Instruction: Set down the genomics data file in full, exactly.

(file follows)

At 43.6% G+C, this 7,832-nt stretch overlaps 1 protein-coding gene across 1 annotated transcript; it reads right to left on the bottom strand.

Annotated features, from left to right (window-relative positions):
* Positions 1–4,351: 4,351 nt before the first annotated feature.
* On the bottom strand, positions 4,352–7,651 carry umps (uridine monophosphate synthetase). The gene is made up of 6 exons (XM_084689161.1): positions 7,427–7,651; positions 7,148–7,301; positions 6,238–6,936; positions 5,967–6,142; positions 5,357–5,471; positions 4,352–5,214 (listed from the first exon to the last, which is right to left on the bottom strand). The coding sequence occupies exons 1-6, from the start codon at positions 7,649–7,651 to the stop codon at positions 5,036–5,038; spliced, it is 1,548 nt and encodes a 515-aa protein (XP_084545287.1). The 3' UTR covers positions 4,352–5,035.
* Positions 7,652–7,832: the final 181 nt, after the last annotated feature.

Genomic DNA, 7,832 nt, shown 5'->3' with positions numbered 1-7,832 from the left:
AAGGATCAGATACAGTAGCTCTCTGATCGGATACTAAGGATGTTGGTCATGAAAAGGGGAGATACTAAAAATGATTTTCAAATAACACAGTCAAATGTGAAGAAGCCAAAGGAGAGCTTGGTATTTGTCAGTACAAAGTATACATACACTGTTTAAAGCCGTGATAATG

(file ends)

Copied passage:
At 43.6% G+C, this 7,832-nt stretch overlaps 1 protein-coding gene across 1 annotated transcript; it reads right to left on the bottom strand.

Annotated features, from left to right (window-relative positions):
* Positions 1–4,351: 4,351 nt before the first annotated feature.
* On the bottom strand, positions 4,352–7,651 carry umps (uridine monophosphate synthetase). The gene is made up of 6 exons (XM_084689161.1): positions 7,427–7,651; positions 7,148–7,301; positions 6,238–6,936; positions 5,967–6,142; positions 5,357–5,471; positions 4,352–5,214 (listed from the first exon to the last, which is right to left on the bottom strand). The coding sequence occupies exons 1-6, from the start codon at positions 7,649–7,651 to the stop codon at positions 5,036–5,038; spliced, it is 1,548 nt and encodes a 515-aa protein (XP_084545287.1). The 3' UTR covers positions 4,352–5,035.
* Positions 7,652–7,832: the final 181 nt, after the last annotated feature.

Genomic DNA, 7,832 nt, shown 5'->3' with positions numbered 1-7,832 from the left:
AAGGATCAGATACAGTAGCTCTCTGATCGGATACTAAGGATGTTGGTCATGAAAAGGGGAGATACTAAAAATGATTTTCAAATAACACAGTCAAATGTGAAGAAGCCAAAGGAGAGCTTGGTATTTGTCAGTACAAAGTATACATACACTGTTTAAAGCCGTGATAATG